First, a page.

NYC Principal Dancer Tiler Peck Is Ready To Present BalletNow To A Hometown Crowd

by Kristyn Burtt | 7/24/2017 7:03 PM


Photo credit: Courtesy of NYC Dance Project

 


 

There’s nothing better than being able to perform back in your home state, what’s even better is curating an entire weekend of dance for audiences at the Dorothy Chandler Pavilion. That’s exactly what New York City Ballet principal Tiler Peck is orchestrating with The Music Center’s program, BalletNow, running July 28-30 in downtown L.A.

 

The planning process wasn’t easy and it began about 18 months ago when The Music Center’s vice president of program management and education Michael Solomon asked her to lead the second edition of BalletNow.

 

“I immediately said, ‘yes, please!’ says Peck to Dance Network. “To curate — it’s a first for me — but it’s something I take a lot of pride in.”

 

Peck took some time to think about what ballet means to her in 2017 because the art form is constantly evolving, not only with technology, but also with the training of dancers.

 

“Dancers are asked to cross genres now and work with choreographers outside of ballet,” she explains. “We have a lot of range and versatility.”

 



 

She picked pieces from masters like Jerome Robbins, Kenneth McMillan and naturally, George Balanchine. Peck was also looking for new voices in the dance community, so she asked friends like Justin Peck and Christopher Wheeldon to participate in the performance weekend as well.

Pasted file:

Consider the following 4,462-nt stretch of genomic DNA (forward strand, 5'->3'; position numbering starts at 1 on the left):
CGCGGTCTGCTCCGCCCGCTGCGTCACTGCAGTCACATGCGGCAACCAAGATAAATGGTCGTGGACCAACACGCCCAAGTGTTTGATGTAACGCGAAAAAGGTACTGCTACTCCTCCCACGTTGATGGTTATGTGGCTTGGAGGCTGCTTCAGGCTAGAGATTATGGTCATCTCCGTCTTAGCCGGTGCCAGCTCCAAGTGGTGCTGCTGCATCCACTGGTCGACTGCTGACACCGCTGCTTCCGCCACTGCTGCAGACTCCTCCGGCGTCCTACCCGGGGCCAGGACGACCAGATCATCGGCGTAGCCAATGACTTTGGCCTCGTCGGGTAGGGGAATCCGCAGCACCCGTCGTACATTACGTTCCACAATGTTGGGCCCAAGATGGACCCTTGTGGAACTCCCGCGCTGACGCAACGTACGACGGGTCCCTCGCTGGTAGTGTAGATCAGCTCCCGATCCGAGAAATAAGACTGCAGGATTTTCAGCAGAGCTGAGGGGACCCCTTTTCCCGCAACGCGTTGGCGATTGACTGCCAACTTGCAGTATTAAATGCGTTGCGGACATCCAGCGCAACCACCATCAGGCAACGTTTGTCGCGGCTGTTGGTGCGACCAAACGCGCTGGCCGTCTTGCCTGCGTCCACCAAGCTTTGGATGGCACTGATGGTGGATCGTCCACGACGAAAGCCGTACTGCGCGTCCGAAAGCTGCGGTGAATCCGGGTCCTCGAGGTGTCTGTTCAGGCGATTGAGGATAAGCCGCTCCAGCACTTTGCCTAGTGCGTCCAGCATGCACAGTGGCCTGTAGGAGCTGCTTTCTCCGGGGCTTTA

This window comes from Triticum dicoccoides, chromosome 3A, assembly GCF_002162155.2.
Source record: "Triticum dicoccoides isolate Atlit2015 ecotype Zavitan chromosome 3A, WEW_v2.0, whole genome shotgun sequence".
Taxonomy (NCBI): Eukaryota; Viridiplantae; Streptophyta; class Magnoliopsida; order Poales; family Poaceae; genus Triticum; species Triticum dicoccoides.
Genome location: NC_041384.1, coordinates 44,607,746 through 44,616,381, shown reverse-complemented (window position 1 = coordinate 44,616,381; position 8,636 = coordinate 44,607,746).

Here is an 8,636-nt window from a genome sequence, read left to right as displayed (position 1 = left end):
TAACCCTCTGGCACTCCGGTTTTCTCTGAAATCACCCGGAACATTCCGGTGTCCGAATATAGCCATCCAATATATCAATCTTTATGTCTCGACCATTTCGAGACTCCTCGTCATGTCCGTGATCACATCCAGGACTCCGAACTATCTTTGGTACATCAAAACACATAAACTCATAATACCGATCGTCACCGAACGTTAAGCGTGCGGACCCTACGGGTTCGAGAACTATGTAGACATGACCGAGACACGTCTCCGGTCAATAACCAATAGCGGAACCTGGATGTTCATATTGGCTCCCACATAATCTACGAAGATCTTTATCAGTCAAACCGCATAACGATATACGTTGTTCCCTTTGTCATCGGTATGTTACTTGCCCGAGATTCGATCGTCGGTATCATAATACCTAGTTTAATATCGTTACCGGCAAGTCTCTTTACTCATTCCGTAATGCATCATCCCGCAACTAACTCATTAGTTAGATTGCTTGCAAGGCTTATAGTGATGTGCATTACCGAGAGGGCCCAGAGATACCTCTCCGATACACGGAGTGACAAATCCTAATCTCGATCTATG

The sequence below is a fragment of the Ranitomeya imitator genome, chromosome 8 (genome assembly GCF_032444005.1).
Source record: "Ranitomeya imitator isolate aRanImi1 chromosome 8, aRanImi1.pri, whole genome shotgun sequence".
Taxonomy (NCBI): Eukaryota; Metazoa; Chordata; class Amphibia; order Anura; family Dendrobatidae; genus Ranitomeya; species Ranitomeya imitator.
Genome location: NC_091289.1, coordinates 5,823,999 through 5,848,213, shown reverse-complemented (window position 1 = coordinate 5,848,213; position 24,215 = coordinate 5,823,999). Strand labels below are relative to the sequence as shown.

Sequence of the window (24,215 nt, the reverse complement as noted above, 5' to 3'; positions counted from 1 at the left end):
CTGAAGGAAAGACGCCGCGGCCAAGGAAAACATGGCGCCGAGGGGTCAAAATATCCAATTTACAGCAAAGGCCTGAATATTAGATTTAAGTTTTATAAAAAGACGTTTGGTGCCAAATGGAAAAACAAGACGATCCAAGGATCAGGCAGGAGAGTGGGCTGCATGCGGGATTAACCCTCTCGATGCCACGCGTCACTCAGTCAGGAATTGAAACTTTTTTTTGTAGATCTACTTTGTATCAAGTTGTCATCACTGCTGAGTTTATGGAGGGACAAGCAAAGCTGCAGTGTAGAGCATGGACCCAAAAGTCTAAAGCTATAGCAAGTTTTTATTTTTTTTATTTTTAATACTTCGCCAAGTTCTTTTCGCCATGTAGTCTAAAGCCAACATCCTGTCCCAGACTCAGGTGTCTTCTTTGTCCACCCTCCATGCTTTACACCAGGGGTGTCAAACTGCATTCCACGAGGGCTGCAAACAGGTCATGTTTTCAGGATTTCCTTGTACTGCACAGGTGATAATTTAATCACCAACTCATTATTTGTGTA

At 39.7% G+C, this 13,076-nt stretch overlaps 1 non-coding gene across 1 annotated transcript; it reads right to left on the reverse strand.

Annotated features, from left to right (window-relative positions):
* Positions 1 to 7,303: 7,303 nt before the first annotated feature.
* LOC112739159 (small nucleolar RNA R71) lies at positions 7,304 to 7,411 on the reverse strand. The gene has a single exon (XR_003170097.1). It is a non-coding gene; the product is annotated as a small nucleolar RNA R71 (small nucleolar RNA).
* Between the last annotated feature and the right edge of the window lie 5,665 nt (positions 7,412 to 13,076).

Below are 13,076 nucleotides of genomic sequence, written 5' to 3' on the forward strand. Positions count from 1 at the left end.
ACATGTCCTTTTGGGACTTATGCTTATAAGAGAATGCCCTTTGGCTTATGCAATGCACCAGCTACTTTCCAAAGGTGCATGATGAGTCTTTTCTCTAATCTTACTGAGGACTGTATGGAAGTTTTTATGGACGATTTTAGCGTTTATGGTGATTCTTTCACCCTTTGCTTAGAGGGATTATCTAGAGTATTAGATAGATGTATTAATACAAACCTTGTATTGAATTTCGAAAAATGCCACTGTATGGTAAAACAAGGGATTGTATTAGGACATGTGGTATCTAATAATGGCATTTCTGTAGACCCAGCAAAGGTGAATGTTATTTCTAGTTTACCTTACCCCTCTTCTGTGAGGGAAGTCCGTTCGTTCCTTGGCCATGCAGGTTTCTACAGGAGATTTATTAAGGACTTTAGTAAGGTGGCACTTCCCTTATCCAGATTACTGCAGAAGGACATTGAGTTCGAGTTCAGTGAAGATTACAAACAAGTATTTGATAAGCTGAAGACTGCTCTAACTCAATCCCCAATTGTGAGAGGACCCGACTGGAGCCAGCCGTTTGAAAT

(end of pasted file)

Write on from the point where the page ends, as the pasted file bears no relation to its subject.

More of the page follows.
“Justin’s work doesn’t get shown much here in California,” she says. “I think it was important to have his work on the program since he’s moving ballet forward. And no one creates a better pas de deux than Chris.”

 

The NYCB principal promises something for everyone with three different and diverse evenings to choose from — from tutu to unitard ballets. Her choice of dancers ranges from American Ballet Theatre principals Isabella Boylston and James Whiteside to tap dancer Michelle Dorrance and So You Think You Can Dance Season 12 finalist Virgil Gadson.

 

A unique aspect of the program is the duet between Peck and vaudeville-style stage performer and Tony-winner Bill Irwin. The piece “Time It Was/116” will be a part of the Saturday night performance.

 

“I love his physicality with comedy. He’s been teaching me clown elements and I’ve been teaching him ballet,” she says enthusiastically. “I want to work with people who are not only the best dancers, but who also move me when I watch them.”